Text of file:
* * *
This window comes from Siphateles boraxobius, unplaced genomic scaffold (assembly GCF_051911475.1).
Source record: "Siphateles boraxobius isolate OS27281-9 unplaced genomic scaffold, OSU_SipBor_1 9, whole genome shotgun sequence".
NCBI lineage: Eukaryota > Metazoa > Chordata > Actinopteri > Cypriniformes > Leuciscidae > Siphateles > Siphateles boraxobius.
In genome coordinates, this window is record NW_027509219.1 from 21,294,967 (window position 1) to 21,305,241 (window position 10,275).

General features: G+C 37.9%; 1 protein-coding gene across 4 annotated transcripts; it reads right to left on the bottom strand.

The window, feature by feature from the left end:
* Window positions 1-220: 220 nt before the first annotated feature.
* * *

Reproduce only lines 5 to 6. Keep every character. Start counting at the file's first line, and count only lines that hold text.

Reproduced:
General features: G+C 37.9%; 1 protein-coding gene across 4 annotated transcripts; it reads right to left on the bottom strand.

The window, feature by feature from the left end: